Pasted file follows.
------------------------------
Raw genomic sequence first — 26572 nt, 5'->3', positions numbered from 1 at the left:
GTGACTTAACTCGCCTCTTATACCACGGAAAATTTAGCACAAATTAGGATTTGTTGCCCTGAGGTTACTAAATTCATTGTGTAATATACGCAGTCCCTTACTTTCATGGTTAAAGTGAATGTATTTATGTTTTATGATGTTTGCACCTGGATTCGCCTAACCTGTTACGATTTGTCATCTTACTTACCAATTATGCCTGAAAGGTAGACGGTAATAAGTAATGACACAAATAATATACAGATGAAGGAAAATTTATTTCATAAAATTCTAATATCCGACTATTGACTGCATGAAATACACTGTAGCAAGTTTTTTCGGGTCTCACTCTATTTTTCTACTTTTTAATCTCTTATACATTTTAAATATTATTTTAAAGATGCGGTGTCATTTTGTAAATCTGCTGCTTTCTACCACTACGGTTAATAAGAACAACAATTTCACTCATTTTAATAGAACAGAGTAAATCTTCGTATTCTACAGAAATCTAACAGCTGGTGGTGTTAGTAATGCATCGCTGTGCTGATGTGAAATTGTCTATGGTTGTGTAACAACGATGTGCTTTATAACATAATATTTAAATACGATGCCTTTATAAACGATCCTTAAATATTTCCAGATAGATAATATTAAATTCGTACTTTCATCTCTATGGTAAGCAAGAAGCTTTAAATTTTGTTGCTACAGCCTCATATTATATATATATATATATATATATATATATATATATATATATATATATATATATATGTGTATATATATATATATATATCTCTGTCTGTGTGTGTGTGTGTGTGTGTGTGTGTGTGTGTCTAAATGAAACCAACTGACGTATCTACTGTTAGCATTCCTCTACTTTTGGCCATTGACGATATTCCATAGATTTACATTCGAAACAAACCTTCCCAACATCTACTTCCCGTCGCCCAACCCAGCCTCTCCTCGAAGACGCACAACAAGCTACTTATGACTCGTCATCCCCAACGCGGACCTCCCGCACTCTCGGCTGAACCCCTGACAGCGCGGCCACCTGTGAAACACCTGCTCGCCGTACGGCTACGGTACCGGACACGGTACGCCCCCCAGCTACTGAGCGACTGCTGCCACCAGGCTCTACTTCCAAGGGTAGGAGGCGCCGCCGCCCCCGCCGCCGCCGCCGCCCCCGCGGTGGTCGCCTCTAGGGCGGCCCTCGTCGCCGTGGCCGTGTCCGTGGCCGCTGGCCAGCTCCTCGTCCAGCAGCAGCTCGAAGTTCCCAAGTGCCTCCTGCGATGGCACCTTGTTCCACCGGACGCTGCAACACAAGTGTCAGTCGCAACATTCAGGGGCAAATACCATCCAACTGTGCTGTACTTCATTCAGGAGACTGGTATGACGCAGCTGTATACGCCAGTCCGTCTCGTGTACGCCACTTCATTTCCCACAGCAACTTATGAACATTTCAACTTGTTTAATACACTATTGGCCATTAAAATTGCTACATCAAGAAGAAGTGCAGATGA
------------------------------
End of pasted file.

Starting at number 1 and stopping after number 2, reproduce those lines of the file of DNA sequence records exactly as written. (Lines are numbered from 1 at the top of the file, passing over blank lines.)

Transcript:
Raw genomic sequence first — 26572 nt, 5'->3', positions numbered from 1 at the left:
GTGACTTAACTCGCCTCTTATACCACGGAAAATTTAGCACAAATTAGGATTTGTTGCCCTGAGGTTACTAAATTCATTGTGTAATATACGCAGTCCCTTACTTTCATGGTTAAAGTGAATGTATTTATGTTTTATGATGTTTGCACCTGGATTCGCCTAACCTGTTACGATTTGTCATCTTACTTACCAATTATGCCTGAAAGGTAGACGGTAATAAGTAATGACACAAATAATATACAGATGAAGGAAAATTTATTTCATAAAATTCTAATATCCGACTATTGACTGCATGAAATACACTGTAGCAAGTTTTTTCGGGTCTCACTCTATTTTTCTACTTTTTAATCTCTTATACATTTTAAATATTATTTTAAAGATGCGGTGTCATTTTGTAAATCTGCTGCTTTCTACCACTACGGTTAATAAGAACAACAATTTCACTCATTTTAATAGAACAGAGTAAATCTTCGTATTCTACAGAAATCTAACAGCTGGTGGTGTTAGTAATGCATCGCTGTGCTGATGTGAAATTGTCTATGGTTGTGTAACAACGATGTGCTTTATAACATAATATTTAAATACGATGCCTTTATAAACGATCCTTAAATATTTCCAGATAGATAATATTAAATTCGTACTTTCATCTCTATGGTAAGCAAGAAGCTTTAAATTTTGTTGCTACAGCCTCATATTATATATATATATATATATATATATATATATATATATATATATATATATATATATGTGTATATATATATATATATATCTCTGTCTGTGTGTGTGTGTGTGTGTGTGTGTGTGTGTGTCTAAATGAAACCAACTGACGTATCTACTGTTAGCATTCCTCTACTTTTGGCCATTGACGATATTCCATAGATTTACATTCGAAACAAACCTTCCCAACATCTACTTCCCGTCGCCCAACCCAGCCTCTCCTCGAAGACGCACAACAAGCTACTTATGACTCGTCATCCCCAACGCGGACCTCCCGCACTCTCGGCTGAACCCCTGACAGCGCGGCCACCTGTGAAACACCTGCTCGCCGTACGGCTACGGTACCGGACACGGTACGCCCCCCAGCTACTGAGCGACTGCTGCCACCAGGCTCTACTTCCAAGGGTAGGAGGCGCCGCCGCCCCCGCCGCCGCCGCCGCCCCCGCGGTGGTCGCCTCTAGGGCGGCCCTCGTCGCCGTGGCCGTGTCCGTGGCCGCTGGCCAGCTCCTCGTCCAGCAGCAGCTCGAAGTTCCCAAGTGCCTCCTGCGATGGCACCTTGTTCCACCGGACGCTGCAACACAAGTGTCAGTCGCAACATTCAGGGGCAAATACCATCCAACTGTGCTGTACTTCATTCAGGAGACTGGTATGACGCAGCTGTATACGCCAGTCCGTCTCGTGTACGCCACTTCATTTCCCACAGCAACTTATGAACATTTCAACTTGTTTAATACACTATTGGCCATTAAAATTGCTACATCAAGAAGAAGTGCAGATGA